Respect the ‘anointed’

“Because of the increase of lawlessness, the love of many will grow cold.”


Kind of fits today, doesn’t it? I see a lot of “love growing cold” these days, turning to the other extreme: hatred. Far too many mass shootings; far too many shootings by and of police; far too many Facebook posts that are little more than vicious attacks. From all sides. Especially this political season.

Yikes. Here’s another quote:


“Today you have covered with shame the faces of all your officers who have saved your life today … for love of those who hate you and for hatred of those who love you. You have made it clear today that commanders and officers are nothing to you…”


Too many people think this way about our men and women in blue today. Shootings of police are almost a (tragic) daily ritual now.

“Commanders and officers” also could represent “leaders,” especially political and military leaders. The shoe still fits. I wish it didn’t, but it does.

Here’s one more thought for the day:


“Those who plan good find loyalty and faithfulness.”


Makes sense, doesn’t it? If all involved benefit from the plan, then “everyone” will jump on board and support it. Right?

So then, how do we define “good?” No easy answer for that one.

Three quotes that fit modern times, especially in the United States.

All three come from the same source. And because of the source, some of you will instantly reject those quotes outright. That’s how judgmental we’ve become in this country.

The messenger, not the message

Who speaks matters more than what the speaker says.

It doesn’t matter what Donald Trump says this week. Democrats will reject it.

It doesn’t matter what Hillary Clinton will say next week. Republicans will reject it.

It’s been that way for years, actually. Democrats love their speakers and Republicans love theirs, and never the twain shall meet (Rudyard Kipling).

Their actual messages are lost. As a country, we’ve stopped listening.

The controversial source …

Those three quotes? I hesitate to tell you where they came from.

The Bible.

One of the most controversial books ever written. Some of you will stop reading right here because you reject the source.

(For the record, the references are, in order, Matthew 24:12; 2 Samuel 19:5-6; and Proverbs 14:22.)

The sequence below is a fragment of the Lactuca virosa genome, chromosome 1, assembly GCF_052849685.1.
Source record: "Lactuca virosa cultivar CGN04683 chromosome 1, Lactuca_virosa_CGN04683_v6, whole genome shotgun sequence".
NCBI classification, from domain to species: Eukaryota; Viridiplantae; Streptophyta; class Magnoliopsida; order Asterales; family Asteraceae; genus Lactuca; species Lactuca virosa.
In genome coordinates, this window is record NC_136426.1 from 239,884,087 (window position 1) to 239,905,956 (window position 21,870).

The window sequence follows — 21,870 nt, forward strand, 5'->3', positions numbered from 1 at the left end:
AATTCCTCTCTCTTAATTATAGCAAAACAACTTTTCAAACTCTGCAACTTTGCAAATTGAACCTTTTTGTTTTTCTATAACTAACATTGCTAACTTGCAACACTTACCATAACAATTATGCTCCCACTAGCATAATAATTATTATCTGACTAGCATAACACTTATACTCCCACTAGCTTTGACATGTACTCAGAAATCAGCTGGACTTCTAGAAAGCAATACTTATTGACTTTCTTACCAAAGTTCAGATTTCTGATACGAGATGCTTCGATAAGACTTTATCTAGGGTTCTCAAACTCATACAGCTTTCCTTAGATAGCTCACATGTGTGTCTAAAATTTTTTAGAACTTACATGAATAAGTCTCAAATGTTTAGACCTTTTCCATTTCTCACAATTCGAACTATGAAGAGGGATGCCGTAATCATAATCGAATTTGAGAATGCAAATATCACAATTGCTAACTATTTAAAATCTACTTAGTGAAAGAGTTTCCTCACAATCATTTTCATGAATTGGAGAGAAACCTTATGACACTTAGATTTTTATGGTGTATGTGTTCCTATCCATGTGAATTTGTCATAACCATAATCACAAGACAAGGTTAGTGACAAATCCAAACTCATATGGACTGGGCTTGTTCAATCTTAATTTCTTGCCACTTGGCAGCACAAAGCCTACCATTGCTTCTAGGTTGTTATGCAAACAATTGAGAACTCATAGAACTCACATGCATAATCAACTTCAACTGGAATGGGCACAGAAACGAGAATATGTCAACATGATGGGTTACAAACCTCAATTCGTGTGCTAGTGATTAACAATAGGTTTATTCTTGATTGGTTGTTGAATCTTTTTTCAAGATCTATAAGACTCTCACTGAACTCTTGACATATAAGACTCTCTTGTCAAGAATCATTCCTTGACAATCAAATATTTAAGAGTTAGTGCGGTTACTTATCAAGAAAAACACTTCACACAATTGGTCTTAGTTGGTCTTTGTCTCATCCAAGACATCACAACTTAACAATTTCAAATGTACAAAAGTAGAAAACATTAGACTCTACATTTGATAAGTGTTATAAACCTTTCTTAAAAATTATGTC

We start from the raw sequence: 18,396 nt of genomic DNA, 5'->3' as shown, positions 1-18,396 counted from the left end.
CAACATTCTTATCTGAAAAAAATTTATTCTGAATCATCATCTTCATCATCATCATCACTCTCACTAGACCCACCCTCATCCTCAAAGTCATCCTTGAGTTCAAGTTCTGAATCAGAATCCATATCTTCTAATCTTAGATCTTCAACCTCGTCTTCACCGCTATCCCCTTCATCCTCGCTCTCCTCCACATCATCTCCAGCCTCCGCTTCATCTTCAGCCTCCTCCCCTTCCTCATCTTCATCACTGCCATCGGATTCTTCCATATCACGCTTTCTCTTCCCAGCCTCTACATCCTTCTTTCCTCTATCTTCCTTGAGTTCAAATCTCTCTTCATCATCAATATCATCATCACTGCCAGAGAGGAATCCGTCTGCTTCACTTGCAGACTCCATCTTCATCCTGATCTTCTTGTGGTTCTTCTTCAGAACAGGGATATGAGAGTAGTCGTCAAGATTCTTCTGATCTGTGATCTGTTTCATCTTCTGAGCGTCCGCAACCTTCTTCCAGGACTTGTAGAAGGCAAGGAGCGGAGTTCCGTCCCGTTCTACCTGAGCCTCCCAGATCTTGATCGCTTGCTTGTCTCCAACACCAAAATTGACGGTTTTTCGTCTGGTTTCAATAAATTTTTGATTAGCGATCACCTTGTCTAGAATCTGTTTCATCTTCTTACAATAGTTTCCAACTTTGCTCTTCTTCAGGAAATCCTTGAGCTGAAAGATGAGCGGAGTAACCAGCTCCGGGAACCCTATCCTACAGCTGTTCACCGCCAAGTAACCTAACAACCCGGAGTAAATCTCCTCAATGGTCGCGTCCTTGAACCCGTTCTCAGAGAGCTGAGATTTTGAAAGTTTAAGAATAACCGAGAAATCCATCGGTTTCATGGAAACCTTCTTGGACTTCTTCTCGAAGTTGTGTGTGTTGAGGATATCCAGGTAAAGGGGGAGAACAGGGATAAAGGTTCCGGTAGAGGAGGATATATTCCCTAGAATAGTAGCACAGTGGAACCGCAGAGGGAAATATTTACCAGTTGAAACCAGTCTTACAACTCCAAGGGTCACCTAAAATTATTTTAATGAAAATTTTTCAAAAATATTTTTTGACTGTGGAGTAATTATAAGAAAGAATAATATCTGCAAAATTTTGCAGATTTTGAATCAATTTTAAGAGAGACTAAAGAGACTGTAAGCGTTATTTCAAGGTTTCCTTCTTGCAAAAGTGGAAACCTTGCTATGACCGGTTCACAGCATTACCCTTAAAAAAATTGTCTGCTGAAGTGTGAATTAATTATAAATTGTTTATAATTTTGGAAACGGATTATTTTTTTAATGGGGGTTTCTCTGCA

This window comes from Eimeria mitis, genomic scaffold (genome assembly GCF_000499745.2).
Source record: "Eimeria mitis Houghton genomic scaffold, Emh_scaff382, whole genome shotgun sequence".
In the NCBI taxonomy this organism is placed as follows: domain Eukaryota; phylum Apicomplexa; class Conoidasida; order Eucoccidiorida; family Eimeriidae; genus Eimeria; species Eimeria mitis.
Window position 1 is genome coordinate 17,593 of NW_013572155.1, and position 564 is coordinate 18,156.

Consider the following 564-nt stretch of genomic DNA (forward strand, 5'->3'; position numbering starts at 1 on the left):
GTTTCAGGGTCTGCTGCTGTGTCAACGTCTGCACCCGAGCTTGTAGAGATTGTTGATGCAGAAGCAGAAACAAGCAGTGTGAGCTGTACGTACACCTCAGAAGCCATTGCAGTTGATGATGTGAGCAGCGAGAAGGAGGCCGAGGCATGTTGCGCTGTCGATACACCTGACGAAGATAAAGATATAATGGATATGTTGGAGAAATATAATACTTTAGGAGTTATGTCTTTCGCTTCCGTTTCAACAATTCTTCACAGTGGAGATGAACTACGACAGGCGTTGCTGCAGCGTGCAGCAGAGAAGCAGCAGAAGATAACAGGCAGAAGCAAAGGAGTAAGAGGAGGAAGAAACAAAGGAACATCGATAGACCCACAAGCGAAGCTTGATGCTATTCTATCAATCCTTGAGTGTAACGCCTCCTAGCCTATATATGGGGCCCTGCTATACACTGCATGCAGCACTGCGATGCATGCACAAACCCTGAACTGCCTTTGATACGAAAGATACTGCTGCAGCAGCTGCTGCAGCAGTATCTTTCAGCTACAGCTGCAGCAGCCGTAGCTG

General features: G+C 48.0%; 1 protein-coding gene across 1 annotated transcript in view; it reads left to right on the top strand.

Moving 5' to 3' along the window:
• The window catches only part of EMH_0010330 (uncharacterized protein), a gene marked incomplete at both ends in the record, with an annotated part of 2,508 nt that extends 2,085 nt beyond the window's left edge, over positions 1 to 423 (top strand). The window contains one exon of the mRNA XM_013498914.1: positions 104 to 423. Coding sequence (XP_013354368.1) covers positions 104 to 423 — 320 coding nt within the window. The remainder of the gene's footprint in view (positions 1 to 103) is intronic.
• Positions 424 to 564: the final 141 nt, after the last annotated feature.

I’ve heard some people say that Christians are the most judgmental people on Earth. Wars have been fought over Christianity. That’s true.

But Jesus did not come here to condemn us. He came to save us (John 3:16-17). The Bible includes plenty of stories of people who got it right. We tend to focus on those who didn’t.

Westboro Baptist Church in Topeka, Kan., which was one of the protest groups outside the Republican National Convention in Cleveland this week, does not represent Christianity. At all. It’s a hateful, judgmental “church” that picks and chooses which Bible passages it wants to preach. It gives Christianity a bad name.

We don’t need to be judged. We need to be encouraged. Most of us, anyway.

The Bible offers plenty of that, if we’ll take the time to check it out.

Why are we so afraid of that?

Respect, not judgment

I’ll share one story from the Old Testament that, again, fits in very well with today’s political climate.

David was a young boy who killed Goliath, a giant, in a very famous story. He then was anointed king – while the current king was still alive.

That king, Saul, was not impressed. He wanted his son, Jonathan, to be the heir to his throne. God said no.

Jonathan was amazing. He supported David rather than his father because God chose David.

So, God doesn’t always pick the obvious choice.

But David is the central figure here. Saul is jealous. He wants David dead, so his son can become king.

David runs away and hides in caves, attempting to stay alive. Saul chases him all over the countryside, trying to capture him and kill him.

The king is David’s enemy, right? You’d think so.

The Bible is full of surprises. Not contradictions, but surprises.

One time while Saul was chasing David, Saul stopped to go to the bathroom. Yes, that happened in the Bible. He entered a cave to do his duty. Little did he know that David and his band of rogue supporters were holed up deep in that very cave.

David’s men whispered to him, “Here is the day of which the Lord said to you, ‘I will give your enemy into your hand’…”

David’s response? He stealthily cut off a corner of Saul’s cloak to prove later that he could have killed the king, and let him go.

David said this: “The LORD forbid that I should do this thing to my lord, the LORD’s anointed, to raise my hand against him, for he is the LORD’s anointed.”

While David did not respect Saul – after all, Saul wanted David dead – he respected Saul’s position. Saul was king. That was good enough for David.

If only we, as Americans, respected the office of the President of the United States the way David respected his leader, no matter who holds the seat …

Those who hate President Obama need to take notice here. And whomever wins the presidency in November should receive the respect the office deserves – whether we agree with his or her policies or not.


The office of the president itself is “anointed.” I wish America understood that.

David got it. This story is told in 1 Samuel 24. Don’t take my word for it. Feel free to read it yourself.

There are far too much lawlessness, shame and pure hatred going on right now.

In the words of the old children’s song, “Let there be peace on Earth, and let it begin with me …”


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